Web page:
“Cash for kids” is a nifty slogan for charity fundraisers, but it’s an odious proposition when comes to our public-school system.
In the B.C. public-school context, “cash for kids” refers to paying teachers extra for classes that are either too large or have too many kids with special needs, according to collective agreements between teachers and school boards. It’s odious because it does nothing to improve learning conditions for kids, and kids are the ones who end up losing out in overcrowded classrooms with insufficient support.
Remedy rollover or cash for kids?
In a recent letter to Vancouver school board (VSB) trustees, the presidents of the union locals representing VSB teachers, Chloe McKnight (elementary teachers) and Katharine Shipley (secondary teachers), say they’re “very concerned to hear that the ministry of education is directing school boards to pay teachers whose classes have attracted remedy, rather than roll over unused allocations into next year.”
B.C. teachers’ representatives have long opposed cash for kids-style payouts, but it sounds like someone on the employer or government side is pushing them.
“Remedy” is the word for the kind of compensation provided when school boards can’t, despite their best efforts, comply with class-size and composition limits in their collective agreements with teachers that were restored following the B.C Teachers’ Federation’s (BCTF) win at the Supreme Court of Canada.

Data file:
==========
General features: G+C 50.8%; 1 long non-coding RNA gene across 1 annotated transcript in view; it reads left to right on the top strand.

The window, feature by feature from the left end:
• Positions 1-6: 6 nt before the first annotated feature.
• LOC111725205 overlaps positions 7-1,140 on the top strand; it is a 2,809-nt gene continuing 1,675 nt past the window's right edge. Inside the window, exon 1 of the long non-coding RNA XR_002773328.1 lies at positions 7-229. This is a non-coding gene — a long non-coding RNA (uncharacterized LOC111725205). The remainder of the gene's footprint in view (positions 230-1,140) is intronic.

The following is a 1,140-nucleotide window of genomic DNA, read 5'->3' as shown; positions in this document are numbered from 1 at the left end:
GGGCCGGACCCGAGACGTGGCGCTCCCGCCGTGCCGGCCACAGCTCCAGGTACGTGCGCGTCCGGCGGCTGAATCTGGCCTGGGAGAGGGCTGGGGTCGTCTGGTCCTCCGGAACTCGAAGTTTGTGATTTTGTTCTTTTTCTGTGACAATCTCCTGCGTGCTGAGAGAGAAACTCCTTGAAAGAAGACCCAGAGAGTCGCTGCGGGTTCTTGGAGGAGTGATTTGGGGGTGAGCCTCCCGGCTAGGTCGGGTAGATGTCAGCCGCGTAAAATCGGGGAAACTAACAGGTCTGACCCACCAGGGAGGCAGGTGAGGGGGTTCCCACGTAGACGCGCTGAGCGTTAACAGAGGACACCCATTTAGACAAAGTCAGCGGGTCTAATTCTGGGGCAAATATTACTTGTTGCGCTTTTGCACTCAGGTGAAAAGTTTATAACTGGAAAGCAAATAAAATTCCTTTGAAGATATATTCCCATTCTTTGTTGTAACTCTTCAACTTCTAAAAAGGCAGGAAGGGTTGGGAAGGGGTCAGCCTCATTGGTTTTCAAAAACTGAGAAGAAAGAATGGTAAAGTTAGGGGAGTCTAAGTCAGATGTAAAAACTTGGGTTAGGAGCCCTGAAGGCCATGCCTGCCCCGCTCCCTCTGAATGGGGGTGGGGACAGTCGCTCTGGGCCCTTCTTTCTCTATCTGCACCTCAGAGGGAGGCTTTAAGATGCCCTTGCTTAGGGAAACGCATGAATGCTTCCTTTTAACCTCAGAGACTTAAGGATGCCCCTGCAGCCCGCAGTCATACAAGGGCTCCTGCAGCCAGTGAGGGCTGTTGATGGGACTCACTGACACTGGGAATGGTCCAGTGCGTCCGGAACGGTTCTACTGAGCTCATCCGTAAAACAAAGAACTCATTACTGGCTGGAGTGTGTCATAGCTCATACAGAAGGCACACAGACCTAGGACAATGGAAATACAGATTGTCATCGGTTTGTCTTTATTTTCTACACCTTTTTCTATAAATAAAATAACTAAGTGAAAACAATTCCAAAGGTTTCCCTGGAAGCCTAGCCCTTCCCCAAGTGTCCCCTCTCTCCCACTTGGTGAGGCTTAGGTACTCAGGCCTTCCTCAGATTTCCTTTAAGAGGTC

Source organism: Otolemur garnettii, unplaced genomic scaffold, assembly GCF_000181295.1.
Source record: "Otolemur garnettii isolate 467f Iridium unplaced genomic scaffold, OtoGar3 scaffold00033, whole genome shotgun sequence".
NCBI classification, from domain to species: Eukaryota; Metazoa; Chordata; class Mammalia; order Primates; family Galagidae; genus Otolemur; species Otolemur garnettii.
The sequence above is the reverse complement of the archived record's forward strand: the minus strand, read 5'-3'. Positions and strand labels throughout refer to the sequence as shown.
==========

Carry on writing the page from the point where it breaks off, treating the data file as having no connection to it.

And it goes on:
For reasons that aren’t entirely clear, the VSB had a lot of classes that “attracted remedy” this year by having too many students in total or too many with special needs, at least according to the court-restored collective-agreement language.
Remedy can come in several forms. The agreement signed by government, the B.C. Public School Employers’ Association (BCPSEA), and the BCTF following the court win lists several options, and none of them are cash payouts, although it does say there can be “other” remedies beyond the ones listed if all parties agree. The BCTF has been clear all along that cash-for-kids payouts are unacceptable. That should have been the end of that, but it wasn’t, according to the Vancouver teachers’ letter.
In B.C., the BCPSEA represents school boards and government in negotiations with school-district employee groups, including teacher and support-staff unions. It also has a heavy hand in how school boards are implementing the restored collective-agreement language between school boards and teachers.
Under the former B.C. Liberal provincial government, BCPSEA was led by a sole government-appointed administrator after former education minister Peter Fassbender dismissed BCPSEA’s board of elected school trustees and appointed government representatives in 2013.
Education Minister Rob Fleming reversed that decision earlier this year, restoring BCPSEA’s former governance structure to a board comprising seven school trustees who are elected by B.C. school boards and four government-appointed representatives.
It’s a complicated way to conduct complicated business and it doesn’t work well. I was the VSB's trustee representative to BCPSEA for several years. I never liked the adversarial culture of BCPSEA, even when most of its board members were elected trustees. Government wields a lot of control over its work, as it sets what’s referred to as the “bargaining mandate”, which pretty well dictates if there can be any raises and, if so, how much.
Little changed from when the B.C. Liberals ran things?